The question then becomes not ‘How can we best manage landscape for biodiversity and agricultural production?’ but ‘How can we best improve the well-being of all people around the world, now and in the future?’ This re-framing of the question puts people and their well-being front and centre. In turn, it shows that two artificially opposed goals — the desire to lift people out of poverty by growing more food, and the need to protect the environment from the degradation sometimes caused by food production — are actually on the same side, because both help improve human well-being. There is, in fact, no debate.

This reframing of the dialogue from artificial debate to a shared question about well-being also changes the kind of science that is most needed. Although we can still address many questions important to sparing/sharing — ‘What is the role of landscape context in asking whether sharing or sparing leads to the best result for food production?’ ‘How can we better account for scale and time?’ and ‘What are the best ways to measure diversity in agricultural landscapes?’ — we have important new questions to answer. Now, we might ask, ‘What are the relative roles of natural and human capital in the resilient provision of ecosystem services in agricultural landscapes?’ and ‘What are the roles of various ecosystem services in improving human well-being?’ In this new conversation, guaranteeing food security is as much about securing agricultural production itself as it is about sustaining the whole social–ecological system that supports it.

Addressing this new set of questions requires that science moves beyond simply better measures of food production and biodiversity, and probably even beyond issues of food security and food sovereignty, to consider all the benefits humans obtain from agricultural landscapes. For example, the provision of multiple ecosystem services, including food production, but also carbon storage, recreation, water flow, flood control, and disease regulation. And we must study, measure, and understand the way that agricultural landscapes produce these benefits at all scales, from global to local. This is a complex, and I would argue far more interesting, problem than simply determining whether land sparing or land sharing produces the most food and conserves the most biodiversity.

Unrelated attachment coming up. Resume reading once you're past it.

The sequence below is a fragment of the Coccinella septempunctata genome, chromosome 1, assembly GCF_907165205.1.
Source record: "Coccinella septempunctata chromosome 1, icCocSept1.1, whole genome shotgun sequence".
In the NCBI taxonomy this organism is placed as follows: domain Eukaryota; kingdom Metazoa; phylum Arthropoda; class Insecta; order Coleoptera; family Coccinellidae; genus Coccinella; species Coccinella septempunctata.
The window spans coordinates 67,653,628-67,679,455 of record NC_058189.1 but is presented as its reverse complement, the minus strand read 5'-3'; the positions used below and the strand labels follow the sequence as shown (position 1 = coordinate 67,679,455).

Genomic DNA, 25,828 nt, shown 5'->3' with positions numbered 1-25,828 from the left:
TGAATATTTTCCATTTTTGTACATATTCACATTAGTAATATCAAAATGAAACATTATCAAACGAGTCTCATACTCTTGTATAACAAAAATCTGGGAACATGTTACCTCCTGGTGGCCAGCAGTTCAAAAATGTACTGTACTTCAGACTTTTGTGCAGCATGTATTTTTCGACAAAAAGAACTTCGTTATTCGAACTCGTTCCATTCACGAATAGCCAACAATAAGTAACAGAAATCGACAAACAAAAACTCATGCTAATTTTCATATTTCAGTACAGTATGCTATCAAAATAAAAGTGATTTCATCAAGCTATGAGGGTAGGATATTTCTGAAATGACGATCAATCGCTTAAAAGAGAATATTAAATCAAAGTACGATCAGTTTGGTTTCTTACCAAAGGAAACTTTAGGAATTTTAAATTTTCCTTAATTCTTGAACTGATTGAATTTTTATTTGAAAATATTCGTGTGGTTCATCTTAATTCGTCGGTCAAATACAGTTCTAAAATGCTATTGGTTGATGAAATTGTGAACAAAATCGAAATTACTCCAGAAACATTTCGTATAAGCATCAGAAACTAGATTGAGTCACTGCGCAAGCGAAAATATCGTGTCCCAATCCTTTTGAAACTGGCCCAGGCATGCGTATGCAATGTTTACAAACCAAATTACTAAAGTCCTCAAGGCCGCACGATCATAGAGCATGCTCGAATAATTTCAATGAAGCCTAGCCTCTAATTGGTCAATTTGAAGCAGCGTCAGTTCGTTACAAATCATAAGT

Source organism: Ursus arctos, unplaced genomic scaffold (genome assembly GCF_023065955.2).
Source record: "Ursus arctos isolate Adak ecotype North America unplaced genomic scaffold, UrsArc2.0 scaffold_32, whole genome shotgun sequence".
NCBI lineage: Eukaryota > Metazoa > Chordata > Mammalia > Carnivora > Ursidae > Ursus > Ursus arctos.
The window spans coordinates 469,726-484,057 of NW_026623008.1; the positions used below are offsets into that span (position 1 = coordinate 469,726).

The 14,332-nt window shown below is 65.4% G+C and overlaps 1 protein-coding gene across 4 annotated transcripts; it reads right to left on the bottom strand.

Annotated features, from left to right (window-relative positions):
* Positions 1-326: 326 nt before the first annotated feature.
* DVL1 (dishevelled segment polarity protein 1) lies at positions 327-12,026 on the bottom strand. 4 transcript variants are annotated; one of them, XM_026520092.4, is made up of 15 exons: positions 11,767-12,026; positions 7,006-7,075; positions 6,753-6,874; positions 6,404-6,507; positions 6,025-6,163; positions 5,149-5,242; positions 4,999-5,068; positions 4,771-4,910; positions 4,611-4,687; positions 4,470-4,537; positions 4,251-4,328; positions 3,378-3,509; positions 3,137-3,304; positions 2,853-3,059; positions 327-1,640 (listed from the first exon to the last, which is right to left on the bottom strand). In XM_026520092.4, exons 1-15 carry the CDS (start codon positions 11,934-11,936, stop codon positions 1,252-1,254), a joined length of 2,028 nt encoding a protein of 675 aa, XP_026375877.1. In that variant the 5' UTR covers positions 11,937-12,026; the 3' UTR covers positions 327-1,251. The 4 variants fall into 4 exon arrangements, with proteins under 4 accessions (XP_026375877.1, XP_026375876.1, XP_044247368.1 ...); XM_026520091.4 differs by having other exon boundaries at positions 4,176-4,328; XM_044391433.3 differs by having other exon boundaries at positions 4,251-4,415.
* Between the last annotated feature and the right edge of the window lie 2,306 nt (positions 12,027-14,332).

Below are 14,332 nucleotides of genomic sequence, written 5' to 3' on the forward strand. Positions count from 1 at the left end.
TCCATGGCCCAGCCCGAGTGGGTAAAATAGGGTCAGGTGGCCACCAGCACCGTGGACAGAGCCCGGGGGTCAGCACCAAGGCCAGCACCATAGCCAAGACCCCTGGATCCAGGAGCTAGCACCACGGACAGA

Concluding thoughts

How we frame the problem of feeding people while shrinking the environmental impact of agriculture will influence how we solve it. Make the question an artificial choice between sparing and sharing, and those become the only options for solutions. Indeed, addressing an artificial choice is likely to lead to an ‘artificial solution’, one that does not, in the end, secure all of the factors required for human well-being. The conversation about land sharing and land sparing has been useful for focusing attention on the intersection of food security and conservation, and many scientists have engaged with this issue, contributing to important scientific discoveries12. But now it is time to move on to a broader question, one that fully addresses the larger challenge of ensuring human well-being. This will require science that considers all the ecosystem services provided in agricultural landscapes, and that incorporates issues of governance, equity, poverty, and the other important social factors that contribute to food security and human well-being for nations and individuals.


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Author information


  1. Elena M. Bennett is in the McGill School of Environment and the Department of Natural Resource Sciences, 21111 Lakeshore Road, Sainte-Anne-de-Bellevue, Québec H9X 3V9, Canada.

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Corresponding author

Correspondence to Elena M. Bennett.